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populism

We may have passed peak trumper

by Eric Ferguson on May 11, 2017 · 0 comments

europeWhen I say we may have passed peak trumper, of course I know that it’s still early days for the Trump administration and he may get a second term. At the risk of being overpessimistic, it’s tough to beat incumbent presidents: maybe not as tough as beating incumbent congressmen, but still tough. Likewise the other big extreme right electoral win last year, Britain’s brexit, hasn’t even taken place yet (though the effects showing up so far are pretty much as the excoriated “experts” predicted).
 
So sure, in policy terms, the worst of the extreme right, alt-right, authoritarian right, nativist right or, to use the euphemism, “populist” right, is yet to happen. The corruption and vandalizing of our democratic institutions is just getting going. Yet, in electoral terms, it seems like the worst has passed. Trump won the GOP nomination and a big minority of the vote riding the same electoral wave that passed brexit, and before that put conservative conspiracy theorists in charge in Poland, and outright proto-fascists in charge of Hungary. Now it appears the fever broke even before it got to France, where a nativist FOP (Friend of Putin) ran a campaign indistinguishable from Trump except in the country she was going to make white, err, great, again.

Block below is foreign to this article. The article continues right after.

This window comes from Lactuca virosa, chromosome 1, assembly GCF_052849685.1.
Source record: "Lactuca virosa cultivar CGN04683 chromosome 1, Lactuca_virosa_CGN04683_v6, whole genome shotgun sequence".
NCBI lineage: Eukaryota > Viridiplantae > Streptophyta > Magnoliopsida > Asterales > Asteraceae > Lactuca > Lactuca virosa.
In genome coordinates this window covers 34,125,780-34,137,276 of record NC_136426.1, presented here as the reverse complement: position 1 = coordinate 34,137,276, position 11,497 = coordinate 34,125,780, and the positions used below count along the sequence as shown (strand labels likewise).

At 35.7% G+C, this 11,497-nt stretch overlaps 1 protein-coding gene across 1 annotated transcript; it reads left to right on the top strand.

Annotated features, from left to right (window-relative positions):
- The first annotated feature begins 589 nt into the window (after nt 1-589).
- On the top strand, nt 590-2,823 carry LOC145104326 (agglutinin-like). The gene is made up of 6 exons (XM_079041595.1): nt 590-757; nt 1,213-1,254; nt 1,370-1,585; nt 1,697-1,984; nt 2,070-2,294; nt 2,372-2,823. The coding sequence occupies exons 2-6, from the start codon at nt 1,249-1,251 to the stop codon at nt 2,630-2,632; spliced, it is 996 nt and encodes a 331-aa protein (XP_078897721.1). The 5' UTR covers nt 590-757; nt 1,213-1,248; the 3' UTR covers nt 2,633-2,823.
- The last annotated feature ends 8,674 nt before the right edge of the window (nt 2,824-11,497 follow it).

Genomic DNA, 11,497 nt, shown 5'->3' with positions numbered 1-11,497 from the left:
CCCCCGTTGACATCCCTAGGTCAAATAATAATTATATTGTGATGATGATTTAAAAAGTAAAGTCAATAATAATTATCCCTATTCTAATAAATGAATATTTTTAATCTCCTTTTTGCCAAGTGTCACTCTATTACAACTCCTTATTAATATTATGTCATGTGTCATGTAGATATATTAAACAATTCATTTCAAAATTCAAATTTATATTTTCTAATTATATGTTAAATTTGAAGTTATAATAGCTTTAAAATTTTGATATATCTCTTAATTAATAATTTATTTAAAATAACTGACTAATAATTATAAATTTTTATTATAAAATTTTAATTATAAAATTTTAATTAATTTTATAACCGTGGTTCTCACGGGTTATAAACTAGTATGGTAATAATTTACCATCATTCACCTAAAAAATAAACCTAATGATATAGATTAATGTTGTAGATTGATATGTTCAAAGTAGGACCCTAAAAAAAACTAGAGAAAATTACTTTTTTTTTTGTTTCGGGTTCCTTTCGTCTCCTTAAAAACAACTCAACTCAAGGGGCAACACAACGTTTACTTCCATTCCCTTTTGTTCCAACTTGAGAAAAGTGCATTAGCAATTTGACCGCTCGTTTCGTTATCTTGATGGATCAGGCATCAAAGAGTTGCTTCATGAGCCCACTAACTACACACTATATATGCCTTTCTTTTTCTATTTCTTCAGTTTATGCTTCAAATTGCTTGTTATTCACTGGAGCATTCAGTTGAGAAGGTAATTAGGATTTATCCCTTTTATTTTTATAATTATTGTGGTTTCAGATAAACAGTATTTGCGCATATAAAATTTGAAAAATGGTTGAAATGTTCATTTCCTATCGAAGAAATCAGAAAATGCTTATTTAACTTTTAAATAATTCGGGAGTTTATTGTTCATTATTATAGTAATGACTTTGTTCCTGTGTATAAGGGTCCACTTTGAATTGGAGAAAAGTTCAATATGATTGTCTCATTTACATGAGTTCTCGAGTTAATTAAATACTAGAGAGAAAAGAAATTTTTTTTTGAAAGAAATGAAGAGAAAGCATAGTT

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Health care: People vs. Corporations

by Joe Bodell on July 20, 2009 · 2 comments

The health care debate isn’t about Democrats vs. Republicans. It’s not about Obama vs. Congress, and it’s not about markets vs. government.

If the free market were really working for health insurance, everyone would be able to afford it. Producers — the insurance companies — would be competing with one another to keep prices low, and innovation would drive progress. Health insurance would be a commodity. Small businesses wouldn’t be forced into making hiring decisions based on whether they could provide their employees reasonable health coverage. Families wouldn’t be getting kicked off of their health insurance because of pre-existing conditions, and recission would be completely out of the question — some company would find a way to cover it, profit from it, and everyone else would be forced to follow suit.